It’s been days since I’ve shaved. I’ve spent 3 solid days over the Thanksgiving holiday hunkered down in my office studying patents and following threads through the IP swamps of Mordor.  A friend has engaged me to do some consulting and needs an IP map of a particular realm of industrial chemistry. I have no confidentiality overlap with this area of technology so I agreed. It sounded so easy when I said yes and estimated my fee. Now that I have blown well past anything I could ever hope to recover in terms of billable hours, I’m still blasting and hand shoveling muck from the pit of my own making.

His company is currently putting a plant in the ground to produce a well known commodity and the question foremost in their minds is- what added value beyond [—] does the product have?

I’m reasonably good at diving down the rabbit hole in the patent world and finding what I need to know. But the current project has forced me to press into use more USPTO resources since I don’t have a personal SciFinder account for this work. Especially useful has been the classification system.  Patent lawyers will scoff at my swoon over this and flash their Esquire stinkeye since they are all too familiar with it. But chances are they don’t use SciFinder like chemists do.

SciFinder’s ability to find patent families from a structure or CASRN input is phenomenal. Even from within Markush claims.   I’ve had one search with combined SciFinder/USPTO resources compared with legal specialists using their own search tools. My search was just as exhaustive as theirs. Yes, SciFinder has flaws. And not finding claims is like a negative experiment.  But it is a very good tool for combing the ground.

Part of my approach stems from my natural inclination to browse. I drive people nuts when I go to a store with them because I will thoroughly examine the contents of the store for interesting items.  I drive the merchants nuts because my browsing rarely results in a sale.  (Notice that the theme is that I drive people nuts.)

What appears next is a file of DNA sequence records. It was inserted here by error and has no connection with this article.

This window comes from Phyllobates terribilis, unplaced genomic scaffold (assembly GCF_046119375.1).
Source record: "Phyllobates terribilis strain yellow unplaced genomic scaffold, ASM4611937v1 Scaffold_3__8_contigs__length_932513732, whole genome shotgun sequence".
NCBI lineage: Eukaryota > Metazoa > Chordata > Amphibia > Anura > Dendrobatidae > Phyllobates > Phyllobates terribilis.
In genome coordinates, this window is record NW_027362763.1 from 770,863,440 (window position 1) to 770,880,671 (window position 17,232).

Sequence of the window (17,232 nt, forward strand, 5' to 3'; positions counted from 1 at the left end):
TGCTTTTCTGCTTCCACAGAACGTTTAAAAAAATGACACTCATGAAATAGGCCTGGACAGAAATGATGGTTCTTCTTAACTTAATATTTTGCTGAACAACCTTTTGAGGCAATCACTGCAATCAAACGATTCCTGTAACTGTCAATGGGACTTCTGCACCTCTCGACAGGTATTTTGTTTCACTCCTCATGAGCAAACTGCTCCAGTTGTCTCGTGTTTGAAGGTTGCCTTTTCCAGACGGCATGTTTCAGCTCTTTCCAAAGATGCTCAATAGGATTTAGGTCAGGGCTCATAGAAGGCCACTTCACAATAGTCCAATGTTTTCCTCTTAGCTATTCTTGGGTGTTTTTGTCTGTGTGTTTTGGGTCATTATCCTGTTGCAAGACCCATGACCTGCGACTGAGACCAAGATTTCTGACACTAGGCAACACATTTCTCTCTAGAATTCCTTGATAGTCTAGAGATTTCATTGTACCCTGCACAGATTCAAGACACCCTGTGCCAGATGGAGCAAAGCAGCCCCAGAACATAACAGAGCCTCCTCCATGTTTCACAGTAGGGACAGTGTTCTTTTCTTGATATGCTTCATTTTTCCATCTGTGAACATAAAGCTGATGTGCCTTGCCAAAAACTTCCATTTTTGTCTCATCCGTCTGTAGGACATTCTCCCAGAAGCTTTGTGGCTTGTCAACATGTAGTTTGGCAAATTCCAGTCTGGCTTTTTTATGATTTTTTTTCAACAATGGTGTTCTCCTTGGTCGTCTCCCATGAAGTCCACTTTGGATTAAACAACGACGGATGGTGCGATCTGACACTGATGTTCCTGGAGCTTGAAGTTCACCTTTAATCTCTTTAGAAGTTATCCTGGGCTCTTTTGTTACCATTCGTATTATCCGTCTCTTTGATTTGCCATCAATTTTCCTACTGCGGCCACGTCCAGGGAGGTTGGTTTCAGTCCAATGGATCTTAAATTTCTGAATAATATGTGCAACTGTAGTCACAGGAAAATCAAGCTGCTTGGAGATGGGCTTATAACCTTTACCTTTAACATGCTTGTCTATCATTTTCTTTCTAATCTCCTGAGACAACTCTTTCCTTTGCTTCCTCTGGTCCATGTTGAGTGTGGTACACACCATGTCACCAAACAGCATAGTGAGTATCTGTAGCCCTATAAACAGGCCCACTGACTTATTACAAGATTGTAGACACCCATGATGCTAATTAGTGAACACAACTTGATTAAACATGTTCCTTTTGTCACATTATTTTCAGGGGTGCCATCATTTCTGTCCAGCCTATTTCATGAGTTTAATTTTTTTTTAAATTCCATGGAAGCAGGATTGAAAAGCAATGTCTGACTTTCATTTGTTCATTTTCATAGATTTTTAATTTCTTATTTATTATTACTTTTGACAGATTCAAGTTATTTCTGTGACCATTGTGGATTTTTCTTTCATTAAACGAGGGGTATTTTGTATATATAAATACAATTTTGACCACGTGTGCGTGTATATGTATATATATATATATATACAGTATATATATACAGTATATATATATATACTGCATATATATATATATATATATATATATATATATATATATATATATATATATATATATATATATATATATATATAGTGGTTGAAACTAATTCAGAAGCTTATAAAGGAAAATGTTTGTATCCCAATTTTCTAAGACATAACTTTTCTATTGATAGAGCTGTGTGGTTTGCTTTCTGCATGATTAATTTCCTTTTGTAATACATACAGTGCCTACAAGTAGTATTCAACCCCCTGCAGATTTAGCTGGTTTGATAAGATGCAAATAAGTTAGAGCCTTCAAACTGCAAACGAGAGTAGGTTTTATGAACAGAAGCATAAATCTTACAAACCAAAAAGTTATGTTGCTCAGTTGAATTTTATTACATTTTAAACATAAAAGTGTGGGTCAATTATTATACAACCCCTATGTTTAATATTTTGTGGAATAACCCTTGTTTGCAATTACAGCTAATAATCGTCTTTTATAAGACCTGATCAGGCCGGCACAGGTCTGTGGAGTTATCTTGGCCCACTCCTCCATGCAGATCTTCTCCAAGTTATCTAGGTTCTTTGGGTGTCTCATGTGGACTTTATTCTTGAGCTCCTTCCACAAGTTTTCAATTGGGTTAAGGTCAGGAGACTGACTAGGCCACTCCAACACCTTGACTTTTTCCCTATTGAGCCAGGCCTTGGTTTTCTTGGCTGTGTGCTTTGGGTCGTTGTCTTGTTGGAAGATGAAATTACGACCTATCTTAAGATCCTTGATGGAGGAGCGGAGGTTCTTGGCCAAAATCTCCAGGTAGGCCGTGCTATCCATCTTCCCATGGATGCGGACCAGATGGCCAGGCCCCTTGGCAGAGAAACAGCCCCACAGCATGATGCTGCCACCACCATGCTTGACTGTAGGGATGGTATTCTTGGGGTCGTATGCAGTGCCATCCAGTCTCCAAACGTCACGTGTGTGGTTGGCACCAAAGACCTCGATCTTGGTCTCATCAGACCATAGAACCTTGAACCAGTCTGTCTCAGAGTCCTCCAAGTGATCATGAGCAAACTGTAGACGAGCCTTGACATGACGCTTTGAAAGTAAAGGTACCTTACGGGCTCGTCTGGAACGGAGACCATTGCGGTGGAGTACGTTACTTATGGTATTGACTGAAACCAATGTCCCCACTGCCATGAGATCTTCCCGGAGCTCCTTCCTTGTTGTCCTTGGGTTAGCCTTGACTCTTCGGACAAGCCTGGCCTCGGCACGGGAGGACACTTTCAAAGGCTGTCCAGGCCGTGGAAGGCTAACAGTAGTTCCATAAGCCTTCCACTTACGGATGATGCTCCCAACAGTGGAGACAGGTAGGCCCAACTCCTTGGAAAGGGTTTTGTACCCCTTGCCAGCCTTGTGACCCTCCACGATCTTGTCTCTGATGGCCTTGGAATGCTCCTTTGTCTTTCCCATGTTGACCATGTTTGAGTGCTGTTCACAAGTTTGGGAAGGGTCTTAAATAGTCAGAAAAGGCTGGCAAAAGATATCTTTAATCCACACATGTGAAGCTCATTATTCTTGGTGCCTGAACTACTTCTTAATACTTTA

Once you find a lead patent it is important to search the classification as well as cited patents. It is a simple matter to do a search by classification and dredge up hits. Once the fish are on board, it is about sorting the results and casting the trash fish back in the water. 

Google Patents is an excellent resource and I heartily recommend it. It retrieves pdf’s of the entire patent document as well as providing links to patents cited and those patents citing the patent of interest. It also links to the the classification site at the USPTO. A simple click of the mouse in the USPTO site pulls up a search of all of the patents under that classification.

On occasion, Google patents will not retrieve a particular patent or application. This seems to happen with very newly issued patents and applications in general. For this circumstance I use  You might have to monkey with the formatting of the application number string, but it almost always returns the document eventually.

OK. It’s fine to be able to retrieve a bunch of patent numbers and pdf’s. But soon one becomes overwhelmed by the large amount of highly dense data that has been recovered.  In my surveys, I use a form meant to collect key information, but sized in a manner so as to limit the amount of detail I can write down. Feel free to use this form or modify it as you please.

Patent Summary Blank Form

At some point it becomes useful to use Excel to develop a matrix of patent information. In particular, one can retrieve a list of patents from the PTO and cut and paste them into Excel. They’ll paste as hotlinks, so all you have to do is to right click on the cell and select the unlink option. Tedious but effective.

I have developed an Access database to store patent information and other IP office actions and produce reports for due diligence studies. This is very handy, but eventually you become enslaved by upkeep as is true with all database tools.

Am I suggesting that one does his own lawyering? Not at all.  But if you’re in high tech manufacturing, one must be very careful to avoid infringement. It it crucial that a few technical people in the organization be familiar with the patent picture.  It is far better to avoid infringement in the first place than to have to find a way out of it.

The best way to use a patent attorney is to be informed in all interactions with them.  While they can often noodle through a problem presented to them by napkin scribblings and hand waving, it is best for the client to be knowledgeable about the patent landscape and to help the attorney to focus on the key legal issues. Good lawyering happens when the attorney clearly understands the nuances of the problem and can act accordingly. Having a list of prior art or other IP facts will save you billable hours in the form of research and needless office actions.

Your attorney is an officer of the court and has a legal obligation to honesty and fidelity to the system.  Being well informed in advance and working cooperatively with a patent attorney will go a long way to staying out of litigation.

The other good reason for closely studying the patent literature is to find what some call the “white space”.  This is the negative space around the claimed art that is not claimed and is likely to be free to practice or fertile enough to file a application on. If you Google “patent white space” you’ll find that this is a cottage industry.  A study of white space may provide insight into maneuvering room around a patent.